New treaty allows mercury in your mascara (but not other stuff, so wooo?)
Mercury’s bad! (Other than Freddie.) That’s why the U.N. is outlawing it in your thermometers, light bulbs, and batteries, because DANGER and health risks and environmental hazards. But if you want to keep applying mercury directly to your eyes, THAT’s cool. If that does not compute, Scientific American can explain:
Last week, about 140 countries signed the United Nations’ Minamata Convention, which includes a ban on mercury in cosmetics and soaps. But mascara and other eye makeup is exempt because “no effective safe substitute alternatives are available” and “the intention is not to cover cosmetics, soaps or creams with trace contaminants,” the treaty says.
Mercury is sometimes used in small amounts in mascara as a preservative and a germ-killer. In the United States, the Food and Drug Administration allows it in eye cosmetics at a concentration of up to 65 parts per million.
Basically, mercury kills fungi and bacteria that would otherwise hang out in your mascara tube like it was some bathroom party pad. Unfortunately, as science reveals, mercury also kills your brain and kidneys!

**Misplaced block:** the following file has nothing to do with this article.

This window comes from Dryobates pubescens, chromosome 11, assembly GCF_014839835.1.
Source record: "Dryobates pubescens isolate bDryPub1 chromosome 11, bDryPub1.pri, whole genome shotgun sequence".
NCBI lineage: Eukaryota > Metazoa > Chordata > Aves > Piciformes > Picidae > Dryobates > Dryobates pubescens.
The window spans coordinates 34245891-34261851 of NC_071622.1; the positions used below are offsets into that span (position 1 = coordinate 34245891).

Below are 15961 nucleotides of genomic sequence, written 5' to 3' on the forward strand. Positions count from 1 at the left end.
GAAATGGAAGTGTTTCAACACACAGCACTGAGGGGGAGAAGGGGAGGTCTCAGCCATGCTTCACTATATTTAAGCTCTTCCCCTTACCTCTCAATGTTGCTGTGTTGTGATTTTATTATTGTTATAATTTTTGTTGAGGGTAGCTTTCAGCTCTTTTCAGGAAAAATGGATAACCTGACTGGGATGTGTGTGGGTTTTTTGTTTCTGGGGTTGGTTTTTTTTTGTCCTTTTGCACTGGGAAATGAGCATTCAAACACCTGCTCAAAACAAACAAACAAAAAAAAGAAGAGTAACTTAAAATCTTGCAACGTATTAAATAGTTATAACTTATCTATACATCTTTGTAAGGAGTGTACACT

Mercury is a potent neurotoxicant. High levels can cause serious neurological effects and kidney damage, and, if a pregnant woman is exposed, lower concentrations can disrupt the brain of a developing fetus …
Stacy Malkan, co-founder of the advocacy group Campaign for Safe Cosmetics, said there is no reason “a known neurotoxin should be allowed in any of these products” because most companies already have found alternatives.
Most … but not all. Revlon subsidiary Bari Cosmetics makes six mascaras with thimerosal, a preservative containing mercury. Thankfully, other companies have found thimerosal substitutes: parabens and formaldehyde. Hooray! Wait, NOT HOORAY. Although those puppies aren’t as bad for you as mercury, they’re STILL linked to cancer and screw with your hormones.
I’m not sure why the U.N. didn’t include mascara in the mercury ban, but we should probably switch to smearing lumps of charcoal on our eyes or whatever Disney princesses do (right after they use strawberries for lipstick). That or go au naturel and stick it to cosmetics companies.
- In the Public Eye: Mascara Exempt from Mercury Treaty , Scientific American